Safety Issues Among Women in the Fire Service

Source: Wikimedia

The US Fire Administration (USFA) has released recommendations that address long-term and emerging health and safety issues faced by female firefighters and EMS responders.

For over 200 years, women have been firefighting in the United States. Stories of individual women serving in the 19th and early 20th centuries eventually grew to all-female volunteer fire companies in the 1910s.

World War II led to an influx of women filling the needs of the volunteer fire service as existing male firefighters left to serve in the war.

After the war, women began getting paid for their firefighting work, but it was not until the mid-1970s that women entered into career fire suppression roles. It was around this time that women began to integrate more into local fire departments and work alongside their male peers. African-American women also became career firefighters in the 1970s.

In 1999, the USFA worked jointly with Women in the Fire Service (WFS) to conduct a study of women firefighters. With just over 25 years of experience in career-level fire suppression positions, the number of women in career roles climbed to over 4,500 nationwide.

The estimate of volunteer and paid-on-call women in the fire service was 10 times higher than those in career roles, and that did not account for emergency medical technicians (EMTs) and paramedics.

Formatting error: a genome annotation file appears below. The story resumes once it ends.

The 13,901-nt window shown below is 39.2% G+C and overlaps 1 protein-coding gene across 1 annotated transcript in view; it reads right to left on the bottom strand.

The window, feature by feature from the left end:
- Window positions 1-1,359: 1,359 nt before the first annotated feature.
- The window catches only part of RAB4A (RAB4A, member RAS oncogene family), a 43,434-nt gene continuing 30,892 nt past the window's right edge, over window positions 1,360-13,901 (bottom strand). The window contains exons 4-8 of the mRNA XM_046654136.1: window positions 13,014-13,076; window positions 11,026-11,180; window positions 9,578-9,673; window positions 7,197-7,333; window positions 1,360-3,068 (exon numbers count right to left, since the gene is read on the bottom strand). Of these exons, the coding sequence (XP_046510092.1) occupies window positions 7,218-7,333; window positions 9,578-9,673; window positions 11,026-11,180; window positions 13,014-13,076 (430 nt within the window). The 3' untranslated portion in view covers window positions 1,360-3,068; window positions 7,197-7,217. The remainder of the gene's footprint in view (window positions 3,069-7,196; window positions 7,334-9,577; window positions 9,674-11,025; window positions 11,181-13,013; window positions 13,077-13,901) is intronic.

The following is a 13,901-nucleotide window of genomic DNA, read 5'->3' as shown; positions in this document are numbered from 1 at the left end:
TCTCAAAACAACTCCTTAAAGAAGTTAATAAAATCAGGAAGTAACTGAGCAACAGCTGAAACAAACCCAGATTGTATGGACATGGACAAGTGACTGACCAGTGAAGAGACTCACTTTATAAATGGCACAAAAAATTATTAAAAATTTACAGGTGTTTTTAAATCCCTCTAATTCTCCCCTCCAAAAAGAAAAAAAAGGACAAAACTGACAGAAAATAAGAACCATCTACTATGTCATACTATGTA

The study also reported hundreds of women serving in federal and state fire agencies. In 1999, women comprised about 2 percent of career firefighters nationally, although this varied widely with some major departments having no women and others having up to 10 to 15 percent.

The study found that despite more women serving in the fire service in recent years, growth and inclusion of women in the ranks has been extremely slow and lags behind the growth of women in other male-dominated fields.

USFA’s recommendations include:

  • Develop an improved data reporting system with more detailed incident and exposure information, including gender;
  • National and state organizations must create a mechanism for applicable information to reach those who need it most – the firefighters;
  • Develop teamwork training to better support an integrated, diverse workforce; and
  • Develop a program to inform health care providers about the work of first responders and their health concerns.

Further research involving larger samples of women in the fire service is needed in order to generalize results to women firefighters.